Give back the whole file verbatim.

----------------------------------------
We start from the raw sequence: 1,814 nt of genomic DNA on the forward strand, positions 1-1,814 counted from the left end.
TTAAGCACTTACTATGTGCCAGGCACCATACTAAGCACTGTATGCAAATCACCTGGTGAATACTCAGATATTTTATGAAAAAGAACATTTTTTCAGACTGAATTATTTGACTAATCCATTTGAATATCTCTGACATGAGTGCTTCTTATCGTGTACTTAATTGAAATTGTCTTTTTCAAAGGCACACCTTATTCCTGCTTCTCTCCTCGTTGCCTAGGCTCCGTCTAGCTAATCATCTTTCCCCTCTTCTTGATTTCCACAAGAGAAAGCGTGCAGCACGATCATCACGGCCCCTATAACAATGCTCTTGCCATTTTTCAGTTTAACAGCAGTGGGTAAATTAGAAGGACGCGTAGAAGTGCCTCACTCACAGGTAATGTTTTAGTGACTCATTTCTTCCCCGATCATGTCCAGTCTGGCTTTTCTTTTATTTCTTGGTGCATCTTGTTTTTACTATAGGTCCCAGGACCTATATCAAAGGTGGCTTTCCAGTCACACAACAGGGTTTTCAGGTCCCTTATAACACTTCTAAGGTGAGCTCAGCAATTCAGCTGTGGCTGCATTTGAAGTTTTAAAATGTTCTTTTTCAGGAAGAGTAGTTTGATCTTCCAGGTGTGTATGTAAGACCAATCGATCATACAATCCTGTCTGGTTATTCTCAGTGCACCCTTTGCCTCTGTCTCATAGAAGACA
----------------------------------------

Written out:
We start from the raw sequence: 1,814 nt of genomic DNA on the forward strand, positions 1-1,814 counted from the left end.
TTAAGCACTTACTATGTGCCAGGCACCATACTAAGCACTGTATGCAAATCACCTGGTGAATACTCAGATATTTTATGAAAAAGAACATTTTTTCAGACTGAATTATTTGACTAATCCATTTGAATATCTCTGACATGAGTGCTTCTTATCGTGTACTTAATTGAAATTGTCTTTTTCAAAGGCACACCTTATTCCTGCTTCTCTCCTCGTTGCCTAGGCTCCGTCTAGCTAATCATCTTTCCCCTCTTCTTGATTTCCACAAGAGAAAGCGTGCAGCACGATCATCACGGCCCCTATAACAATGCTCTTGCCATTTTTCAGTTTAACAGCAGTGGGTAAATTAGAAGGACGCGTAGAAGTGCCTCACTCACAGGTAATGTTTTAGTGACTCATTTCTTCCCCGATCATGTCCAGTCTGGCTTTTCTTTTATTTCTTGGTGCATCTTGTTTTTACTATAGGTCCCAGGACCTATATCAAAGGTGGCTTTCCAGTCACACAACAGGGTTTTCAGGTCCCTTATAACACTTCTAAGGTGAGCTCAGCAATTCAGCTGTGGCTGCATTTGAAGTTTTAAAATGTTCTTTTTCAGGAAGAGTAGTTTGATCTTCCAGGTGTGTATGTAAGACCAATCGATCATACAATCCTGTCTGGTTATTCTCAGTGCACCCTTTGCCTCTGTCTCATAGAAGACA